One of India’s leading steel tycoons has hit out at the country’s landmark bankruptcy law after a delay to his planned takeover of a collapsed rival, in a sign that protracted insolvency proceedings still risk discouraging deals.
Sajjan Jindal, head of the $14bn JSW Group, told the Financial Times he was not yet ready to complete the $2.7bn acquisition of Bhushan Power and Steel, saying his interest had “definitely receded” between his February 2018 bid and its approval by a court last week.
India’s bankruptcy law was introduced in 2016 with the aim of expediting resolutions but despite mandating that cases be resolved within 270 days, multiyear delays have persisted.
Since the offer from JSW, which includes India’s largest steelmaker by market capitalisation, the steel market has deteriorated because of a price correction and Bhushan has been implicated in several frauds, creating risks for any buyer.
Mr Jindal said that while he still wanted to go through with the purchase, JSW would appeal to a higher court seeking immunity to claims stemming from the frauds and claiming a right to the working capital Bhushan has accumulated since insolvency proceedings began.
He said he had become disillusioned with the law, which had “not been a success”.
“I thought that this would be one reform which will really fix many, many things,” he added in his first interview since the ruling. “But unfortunately it has also taken the similar fate as many other reform measures.”
Supporters argue that the legislation, designed to protect lenders from negligent owners, has brought about an improvement.
“It’s shifted the power in favour of the lenders,” said Amit Tandon, founder of Institutional Investor Advisory Services in Mumbai. Even if a case takes more than 500 days, “it’s going to be a huge improvement from what I’ve seen all these years.”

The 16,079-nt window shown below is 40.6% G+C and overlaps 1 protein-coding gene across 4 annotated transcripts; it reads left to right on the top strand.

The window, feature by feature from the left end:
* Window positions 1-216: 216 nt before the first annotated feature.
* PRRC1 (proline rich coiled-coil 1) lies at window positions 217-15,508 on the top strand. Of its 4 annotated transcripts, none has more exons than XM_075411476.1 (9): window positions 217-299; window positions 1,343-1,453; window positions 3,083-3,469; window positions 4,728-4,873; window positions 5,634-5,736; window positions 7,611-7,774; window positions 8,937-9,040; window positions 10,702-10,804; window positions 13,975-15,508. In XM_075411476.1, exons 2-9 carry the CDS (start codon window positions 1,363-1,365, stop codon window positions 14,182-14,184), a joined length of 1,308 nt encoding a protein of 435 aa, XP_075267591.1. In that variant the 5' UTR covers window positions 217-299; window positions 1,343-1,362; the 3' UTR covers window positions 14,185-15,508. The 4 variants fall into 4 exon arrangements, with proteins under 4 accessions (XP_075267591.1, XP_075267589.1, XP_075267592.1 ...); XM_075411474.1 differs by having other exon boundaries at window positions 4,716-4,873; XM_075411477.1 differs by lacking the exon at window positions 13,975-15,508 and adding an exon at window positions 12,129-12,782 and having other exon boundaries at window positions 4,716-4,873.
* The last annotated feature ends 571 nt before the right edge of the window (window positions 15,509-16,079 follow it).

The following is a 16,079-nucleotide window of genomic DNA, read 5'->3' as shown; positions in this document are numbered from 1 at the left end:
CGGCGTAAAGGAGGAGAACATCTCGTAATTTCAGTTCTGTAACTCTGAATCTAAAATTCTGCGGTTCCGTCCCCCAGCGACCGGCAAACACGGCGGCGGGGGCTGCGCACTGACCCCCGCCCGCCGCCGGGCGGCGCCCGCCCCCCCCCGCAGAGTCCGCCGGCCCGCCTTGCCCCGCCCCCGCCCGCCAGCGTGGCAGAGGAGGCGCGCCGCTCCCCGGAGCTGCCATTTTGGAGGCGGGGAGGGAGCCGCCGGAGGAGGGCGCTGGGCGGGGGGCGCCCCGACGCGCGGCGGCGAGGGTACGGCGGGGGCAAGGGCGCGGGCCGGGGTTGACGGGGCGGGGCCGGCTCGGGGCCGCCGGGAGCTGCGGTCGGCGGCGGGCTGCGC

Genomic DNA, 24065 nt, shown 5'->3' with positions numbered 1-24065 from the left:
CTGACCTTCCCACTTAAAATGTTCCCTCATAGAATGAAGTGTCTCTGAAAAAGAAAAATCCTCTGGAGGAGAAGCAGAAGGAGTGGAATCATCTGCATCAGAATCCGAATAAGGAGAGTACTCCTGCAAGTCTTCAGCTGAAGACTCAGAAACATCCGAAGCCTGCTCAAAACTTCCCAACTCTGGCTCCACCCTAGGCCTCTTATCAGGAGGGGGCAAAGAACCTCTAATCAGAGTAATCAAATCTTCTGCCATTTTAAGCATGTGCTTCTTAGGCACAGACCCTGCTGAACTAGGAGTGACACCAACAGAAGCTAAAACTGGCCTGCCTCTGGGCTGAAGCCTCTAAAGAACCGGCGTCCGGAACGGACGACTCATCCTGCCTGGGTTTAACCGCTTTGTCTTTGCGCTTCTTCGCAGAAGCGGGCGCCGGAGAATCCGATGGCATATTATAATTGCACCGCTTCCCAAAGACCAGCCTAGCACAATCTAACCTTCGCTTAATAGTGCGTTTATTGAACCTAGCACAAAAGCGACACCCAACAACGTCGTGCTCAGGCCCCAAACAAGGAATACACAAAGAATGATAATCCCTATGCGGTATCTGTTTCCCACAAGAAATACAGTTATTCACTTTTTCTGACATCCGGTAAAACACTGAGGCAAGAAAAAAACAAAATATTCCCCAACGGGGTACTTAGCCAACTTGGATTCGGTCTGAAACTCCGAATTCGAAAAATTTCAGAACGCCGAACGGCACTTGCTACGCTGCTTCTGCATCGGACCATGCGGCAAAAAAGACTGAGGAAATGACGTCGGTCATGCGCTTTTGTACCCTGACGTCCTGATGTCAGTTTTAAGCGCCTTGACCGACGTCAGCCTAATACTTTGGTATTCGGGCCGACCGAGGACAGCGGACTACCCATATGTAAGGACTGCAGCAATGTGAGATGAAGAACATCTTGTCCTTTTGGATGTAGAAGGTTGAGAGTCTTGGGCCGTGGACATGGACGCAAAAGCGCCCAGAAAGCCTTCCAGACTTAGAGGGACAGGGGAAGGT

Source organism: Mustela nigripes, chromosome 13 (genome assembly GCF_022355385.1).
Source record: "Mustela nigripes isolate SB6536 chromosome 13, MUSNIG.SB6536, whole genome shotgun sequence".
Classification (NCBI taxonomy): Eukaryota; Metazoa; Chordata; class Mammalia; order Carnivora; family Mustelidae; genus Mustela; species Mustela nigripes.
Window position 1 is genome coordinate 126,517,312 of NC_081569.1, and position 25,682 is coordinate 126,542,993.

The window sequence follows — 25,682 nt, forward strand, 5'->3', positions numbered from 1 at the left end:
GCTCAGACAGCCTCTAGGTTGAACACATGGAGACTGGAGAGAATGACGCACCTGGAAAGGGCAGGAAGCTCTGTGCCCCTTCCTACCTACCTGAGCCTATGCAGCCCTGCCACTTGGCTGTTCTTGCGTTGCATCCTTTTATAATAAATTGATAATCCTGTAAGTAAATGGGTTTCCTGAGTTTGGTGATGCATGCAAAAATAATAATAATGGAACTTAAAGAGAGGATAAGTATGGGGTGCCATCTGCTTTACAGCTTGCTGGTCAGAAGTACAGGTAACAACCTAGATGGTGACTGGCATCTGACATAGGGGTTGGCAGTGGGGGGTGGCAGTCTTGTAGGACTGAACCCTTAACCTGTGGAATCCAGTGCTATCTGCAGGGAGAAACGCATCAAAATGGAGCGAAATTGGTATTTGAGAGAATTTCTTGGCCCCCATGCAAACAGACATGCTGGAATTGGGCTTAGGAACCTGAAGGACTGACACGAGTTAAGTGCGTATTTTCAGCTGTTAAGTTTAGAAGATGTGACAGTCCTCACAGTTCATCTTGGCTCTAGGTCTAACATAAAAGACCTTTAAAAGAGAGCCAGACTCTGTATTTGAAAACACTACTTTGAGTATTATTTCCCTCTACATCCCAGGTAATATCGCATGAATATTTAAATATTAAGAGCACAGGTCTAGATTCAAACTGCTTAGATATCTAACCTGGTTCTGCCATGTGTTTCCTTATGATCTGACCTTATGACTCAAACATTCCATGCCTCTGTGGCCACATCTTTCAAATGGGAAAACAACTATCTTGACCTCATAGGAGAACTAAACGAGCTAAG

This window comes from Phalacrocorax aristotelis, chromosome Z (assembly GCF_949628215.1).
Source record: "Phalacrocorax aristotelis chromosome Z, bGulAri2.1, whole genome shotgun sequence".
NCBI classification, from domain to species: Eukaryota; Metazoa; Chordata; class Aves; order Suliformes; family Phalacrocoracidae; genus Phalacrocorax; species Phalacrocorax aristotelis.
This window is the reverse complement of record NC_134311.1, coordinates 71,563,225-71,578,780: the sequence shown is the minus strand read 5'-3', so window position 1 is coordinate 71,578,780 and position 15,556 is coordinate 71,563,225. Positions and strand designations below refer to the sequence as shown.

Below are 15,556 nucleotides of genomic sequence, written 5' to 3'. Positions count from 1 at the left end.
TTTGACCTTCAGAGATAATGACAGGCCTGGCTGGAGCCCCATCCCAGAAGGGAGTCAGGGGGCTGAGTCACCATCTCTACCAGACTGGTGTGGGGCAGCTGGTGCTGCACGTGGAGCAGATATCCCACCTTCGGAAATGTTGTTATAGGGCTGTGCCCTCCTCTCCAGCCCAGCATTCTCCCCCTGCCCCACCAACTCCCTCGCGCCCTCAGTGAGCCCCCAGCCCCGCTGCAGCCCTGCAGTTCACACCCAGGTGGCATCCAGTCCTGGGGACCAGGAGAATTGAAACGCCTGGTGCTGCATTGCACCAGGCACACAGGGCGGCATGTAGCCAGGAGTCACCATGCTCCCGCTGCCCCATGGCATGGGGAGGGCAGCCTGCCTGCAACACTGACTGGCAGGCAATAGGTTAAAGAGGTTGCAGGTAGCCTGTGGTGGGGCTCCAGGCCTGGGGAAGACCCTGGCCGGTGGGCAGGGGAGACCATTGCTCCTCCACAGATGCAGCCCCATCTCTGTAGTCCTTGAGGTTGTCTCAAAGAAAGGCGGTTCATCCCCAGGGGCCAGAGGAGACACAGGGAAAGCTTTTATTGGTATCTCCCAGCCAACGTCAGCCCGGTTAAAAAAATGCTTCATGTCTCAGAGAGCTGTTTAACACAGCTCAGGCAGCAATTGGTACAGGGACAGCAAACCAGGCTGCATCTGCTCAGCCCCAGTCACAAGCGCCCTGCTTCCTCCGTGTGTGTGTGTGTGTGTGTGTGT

JSW fought off both Tata Steel and Sanjeev Gupta’s Liberty House in its pursuit of Bhushan, previously run by tycoon Sanjay Singal. Key to its interest was Bhushan’s 3.5m tonne steel plant in eastern India.
But in July, Punjab National Bank, India’s second-largest state lender, said it had uncovered an alleged Rs38bn ($530m) fraud in Bhushan’s accounts. Days later another public-sector lender, Allahabad Bank, reported a separate Rs17.8bn fraud allegedly linked to Bhushan.
Steelmakers have figured frequently in India’s bankruptcy courts. Tycoons borrowed heavily in the early 2000s to fund bullish bets on rising demand, only for those investments to sour and force several producers into insolvency proceedings.
Tata Steel acquired Bhushan Steel, a separate company run by Sanjay Singal’s estranged brother Neeraj, while ArcelorMittal is in the latter stages of an attempt to buy out Essar Steel. JSW acquired Monnet Ispat last year.
But the global trade war and domestic slowdown in India have dimmed the sector’s appeal. This has made the Rs197bn ($2.7bn) JSW offered for Bhushan look expensive, analysts say.
Mr Jindal said that while he was still interested in buying Bhushan, “the level of interest which was there at that time has definitely receded . . . We want the company on a totally clean slate. We don’t want to encounter any problems.”
He said JSW would appeal to a higher court seeking assurances that it would be immune to claims stemming from the frauds and claiming a right to the working capital Bhushan has accumulated over the two years.
Mr Jindal said JSW is ultimately banking on the sector’s long-term prospects. “We agreed to pay top dollar,” he said. “We are in the steel business for a long time.”